- Original Article
- Open Access
Phylogeography of Begonia luzhaiensis suggests both natural and anthropogenic causes for the marked population genetic structure
Botanical Studiesvolume 60, Article number: 20 (2019)
Sino-Vietnamese limestone karsts (SVLK) are a biodiversity hotspot rich in endemic plant species associated with caves and cave-like microhabitats. Based on phylogenetic studies of Begonia sect. Coelocentrum, a species-rich and characteristic SVLK clade, geographic isolation caused by extensive and continuous karstification was proposed as the major driving force triggering population diversification and geographic speciation. To test this proposition, population genetics and phylogeography of Begonia luzhaiensis were investigated using EST-SSR markers and the chloroplast trnC-ycf6 intergenic spacer.
F statistics, Bayesian clustering analysis, AMOVA, and PCoA of both data sets all indicated substantial population differentiation and significant isolation by distance. Nested clade phylogeographic analyses inferred that historical fragmentations have been prominent, congruent with Guangxi’s geohistory of karstification as well as suggesting a mountain chain in northeastern Guangxi could have also acted as a major geographic barrier. A Bayesian skyline plot (BSP) indicated a slight decline in effective population size at 75,000 years ago (75 Kya), coinciding with the last glacial period during which the increased aridity in East Asia had retarded karstification, negatively affecting the populations of B. luzhaiensis. However, BSP detected a continuous and further population decline until the present time even though summer monsoons have resumed since the end of the last glacial maximum.
The microevolution patterns of B. luzhaiensis support that limited gene flow would have greatly enhanced the effects of random genetic drift and has been a major factor promoting diversification in Begonia, highly congruent with previous proposition. Based our study, we further propose that the arrival of Paleolithic Homo sapiens whose activities centered around limestone caves could have had further impacts on the populations of B. luzhaiensis, resulting in additional population decline. Further habitat destruction could have resulted from the transition from hunter gathering to food-producing societies ca. 20–10 Kya and the development of agriculture ca. 10 Kya in South China. Implications of the current study for SVLK plant conservation are also discussed.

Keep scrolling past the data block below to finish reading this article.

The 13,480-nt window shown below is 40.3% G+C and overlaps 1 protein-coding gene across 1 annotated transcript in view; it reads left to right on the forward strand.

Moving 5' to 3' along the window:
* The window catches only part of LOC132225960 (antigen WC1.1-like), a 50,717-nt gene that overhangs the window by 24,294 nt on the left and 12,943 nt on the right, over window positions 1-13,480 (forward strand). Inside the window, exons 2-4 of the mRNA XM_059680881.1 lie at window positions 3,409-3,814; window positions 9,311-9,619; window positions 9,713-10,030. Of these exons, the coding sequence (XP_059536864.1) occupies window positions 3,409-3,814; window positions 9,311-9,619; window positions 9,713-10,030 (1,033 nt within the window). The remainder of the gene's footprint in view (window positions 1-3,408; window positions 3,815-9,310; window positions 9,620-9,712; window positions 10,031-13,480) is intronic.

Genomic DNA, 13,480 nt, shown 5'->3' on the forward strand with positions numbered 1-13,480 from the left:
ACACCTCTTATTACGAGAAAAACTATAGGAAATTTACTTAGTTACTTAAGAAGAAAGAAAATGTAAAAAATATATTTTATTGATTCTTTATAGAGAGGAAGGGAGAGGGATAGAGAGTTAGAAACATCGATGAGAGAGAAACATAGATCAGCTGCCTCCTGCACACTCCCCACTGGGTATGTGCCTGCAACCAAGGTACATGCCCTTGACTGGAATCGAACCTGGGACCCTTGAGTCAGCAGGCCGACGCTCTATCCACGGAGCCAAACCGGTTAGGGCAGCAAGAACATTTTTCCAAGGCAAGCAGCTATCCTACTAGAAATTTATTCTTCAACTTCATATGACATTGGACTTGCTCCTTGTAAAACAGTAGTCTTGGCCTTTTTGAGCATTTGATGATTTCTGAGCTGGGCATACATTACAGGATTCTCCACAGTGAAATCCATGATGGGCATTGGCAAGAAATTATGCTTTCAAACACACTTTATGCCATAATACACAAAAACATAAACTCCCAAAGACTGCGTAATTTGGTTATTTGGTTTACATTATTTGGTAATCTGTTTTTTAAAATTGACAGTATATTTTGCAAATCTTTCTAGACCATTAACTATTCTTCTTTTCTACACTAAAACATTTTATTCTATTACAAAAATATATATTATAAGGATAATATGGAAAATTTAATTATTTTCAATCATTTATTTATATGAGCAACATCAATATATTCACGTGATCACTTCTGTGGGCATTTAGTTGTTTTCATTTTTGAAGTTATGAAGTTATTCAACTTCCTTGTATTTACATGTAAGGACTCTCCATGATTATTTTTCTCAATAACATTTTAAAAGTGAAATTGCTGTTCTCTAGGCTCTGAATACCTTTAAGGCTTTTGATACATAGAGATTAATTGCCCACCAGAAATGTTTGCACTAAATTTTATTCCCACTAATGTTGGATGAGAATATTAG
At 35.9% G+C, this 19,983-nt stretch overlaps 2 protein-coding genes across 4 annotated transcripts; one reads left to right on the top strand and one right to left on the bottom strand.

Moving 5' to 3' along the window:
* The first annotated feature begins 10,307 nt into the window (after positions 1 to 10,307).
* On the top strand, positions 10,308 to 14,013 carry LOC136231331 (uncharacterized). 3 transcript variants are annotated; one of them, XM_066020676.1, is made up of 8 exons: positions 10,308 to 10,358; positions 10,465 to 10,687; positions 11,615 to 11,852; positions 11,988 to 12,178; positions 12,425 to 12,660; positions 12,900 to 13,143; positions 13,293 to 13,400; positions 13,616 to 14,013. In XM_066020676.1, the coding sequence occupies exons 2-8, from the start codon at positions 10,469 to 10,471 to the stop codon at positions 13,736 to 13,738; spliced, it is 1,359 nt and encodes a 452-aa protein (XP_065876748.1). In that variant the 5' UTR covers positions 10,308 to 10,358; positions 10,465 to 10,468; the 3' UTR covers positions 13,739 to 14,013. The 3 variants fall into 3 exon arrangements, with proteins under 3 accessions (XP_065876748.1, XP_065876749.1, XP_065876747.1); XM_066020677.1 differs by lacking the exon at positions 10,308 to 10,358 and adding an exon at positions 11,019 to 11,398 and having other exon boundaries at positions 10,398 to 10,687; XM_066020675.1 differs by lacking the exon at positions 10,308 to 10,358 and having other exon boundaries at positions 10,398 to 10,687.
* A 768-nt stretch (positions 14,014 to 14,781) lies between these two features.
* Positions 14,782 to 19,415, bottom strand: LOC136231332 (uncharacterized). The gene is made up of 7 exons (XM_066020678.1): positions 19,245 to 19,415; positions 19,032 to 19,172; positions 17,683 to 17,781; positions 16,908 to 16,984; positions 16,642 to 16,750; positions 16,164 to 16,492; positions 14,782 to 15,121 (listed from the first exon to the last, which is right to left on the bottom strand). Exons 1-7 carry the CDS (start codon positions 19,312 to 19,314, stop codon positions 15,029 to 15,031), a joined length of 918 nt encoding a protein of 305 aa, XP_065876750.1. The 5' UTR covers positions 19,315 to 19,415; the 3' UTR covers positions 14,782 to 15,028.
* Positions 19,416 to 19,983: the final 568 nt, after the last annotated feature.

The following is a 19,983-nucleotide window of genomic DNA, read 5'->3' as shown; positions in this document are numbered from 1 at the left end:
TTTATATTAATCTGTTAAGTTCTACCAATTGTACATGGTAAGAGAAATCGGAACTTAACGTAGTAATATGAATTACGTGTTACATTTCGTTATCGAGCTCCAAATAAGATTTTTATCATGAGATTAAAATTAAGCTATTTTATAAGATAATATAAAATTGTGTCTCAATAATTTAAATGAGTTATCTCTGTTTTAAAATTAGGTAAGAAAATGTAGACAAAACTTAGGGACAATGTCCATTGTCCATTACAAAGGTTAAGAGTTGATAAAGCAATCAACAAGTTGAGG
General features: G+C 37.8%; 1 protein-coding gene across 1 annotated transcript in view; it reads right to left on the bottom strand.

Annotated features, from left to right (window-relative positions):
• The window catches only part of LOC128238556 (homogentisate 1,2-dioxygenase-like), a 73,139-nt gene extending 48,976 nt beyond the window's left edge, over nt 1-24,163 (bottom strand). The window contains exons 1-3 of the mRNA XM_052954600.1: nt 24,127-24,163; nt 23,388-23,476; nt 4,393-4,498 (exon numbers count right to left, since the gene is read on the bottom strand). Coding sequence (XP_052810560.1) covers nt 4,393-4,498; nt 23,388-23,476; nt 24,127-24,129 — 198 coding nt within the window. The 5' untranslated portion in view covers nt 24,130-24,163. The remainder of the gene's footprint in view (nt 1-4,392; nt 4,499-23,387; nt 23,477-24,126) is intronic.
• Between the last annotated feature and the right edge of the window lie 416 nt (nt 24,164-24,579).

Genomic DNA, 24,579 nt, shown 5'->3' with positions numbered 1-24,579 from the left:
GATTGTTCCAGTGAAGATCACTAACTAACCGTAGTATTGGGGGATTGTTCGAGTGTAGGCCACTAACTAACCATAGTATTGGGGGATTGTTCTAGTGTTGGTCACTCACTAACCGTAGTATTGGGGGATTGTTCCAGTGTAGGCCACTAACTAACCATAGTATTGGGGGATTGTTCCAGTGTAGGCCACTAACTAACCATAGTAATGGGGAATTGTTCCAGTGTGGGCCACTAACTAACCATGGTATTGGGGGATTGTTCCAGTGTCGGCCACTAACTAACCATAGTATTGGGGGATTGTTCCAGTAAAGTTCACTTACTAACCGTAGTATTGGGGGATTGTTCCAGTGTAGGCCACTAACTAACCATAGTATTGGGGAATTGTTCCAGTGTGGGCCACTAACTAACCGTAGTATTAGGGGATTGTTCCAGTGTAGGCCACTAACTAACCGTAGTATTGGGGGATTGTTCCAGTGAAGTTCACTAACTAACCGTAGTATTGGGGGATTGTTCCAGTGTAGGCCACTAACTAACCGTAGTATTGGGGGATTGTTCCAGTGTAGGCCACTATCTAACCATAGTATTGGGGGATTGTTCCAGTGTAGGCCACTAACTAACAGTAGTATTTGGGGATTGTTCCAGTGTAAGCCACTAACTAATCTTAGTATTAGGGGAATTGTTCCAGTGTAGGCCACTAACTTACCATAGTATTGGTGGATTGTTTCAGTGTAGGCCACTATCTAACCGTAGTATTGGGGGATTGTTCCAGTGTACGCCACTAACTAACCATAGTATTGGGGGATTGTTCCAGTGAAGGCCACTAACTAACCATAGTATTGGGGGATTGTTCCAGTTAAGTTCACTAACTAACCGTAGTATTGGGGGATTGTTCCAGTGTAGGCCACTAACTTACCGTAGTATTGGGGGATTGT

Karstification is the geomorphological process whereby soluble and porous bedrock (i.e., limestone, dolomite, gypsum, etc.) is dissolved and infiltrated by water via chemical and mechanical forces through which the surface features and subterranean drainage network of karsts are developed (Day and Urich 2000; Ford and Williams 2007; Williams 2008). In Southeast Asia and South China, more than 800,000 km2 of land are limestone karst, characterized by splendid towers [i.e., fengcong/cockpit karst (Waltham 2008)], peaks [i.e., fenglin/tower karst (Waltham 2008)], gorges, depressions, caves, underground tunnels, and subterranean rivers (Fig. 1a–d). Many of these scenic landscapes are not only UNESCO World Heritage Sites attracting tourists from around the world (Fig. 1a) (Day and Urich 2000; Williams 2008), but also major biodiversity hotspots rich in marvelous flora and fauna (Clements et al. 2006; Peng et al. 2014; Xu et al. 2017).
Stretching from South China to northern Vietnam, Sino-Vietnamese limestone karsts (SVLK) are particularly noted for the picturesque landscapes (Fig. 1a) and rich biodiversity with extremely high levels of endemicity. In China, 61 of the ca. 250 Chinese endemic plant genera are found only in Guangxi (Qin and Liu 2010), a province known for its spectacular limestone karsts (Sweeting 1978) (Fig. 1a), with a majority of these endemic genera associated with limestone ecosystems (Hou et al. 2010). The limestone flora of Guangxi is especially noted for a suite of plant genera with exceedingly highly levels of endemism and restricted distribution almost exclusively confined to the ‘twilight zone’ (Poulson and White 1969) of caves and cave-like microhabitats (Fig. 1c) (Xu et al. 2012; Chung et al. 2014; Monro et al. 2018). These narrowly distributed limestone plants—e.g., Aspidistra Ker Gawl., Begonia L., the fern genus Polysticum Roth, Impatiens L., and gesneriad genus Primulina Hance, etc.—also present intriguing study systems for investigating plant speciation (Chung et al. 2014). However, the major driving forces that created this plant diversity and the great richness of these narrow-endemic plants in caves of limestone karsts in South China remain poorly understood.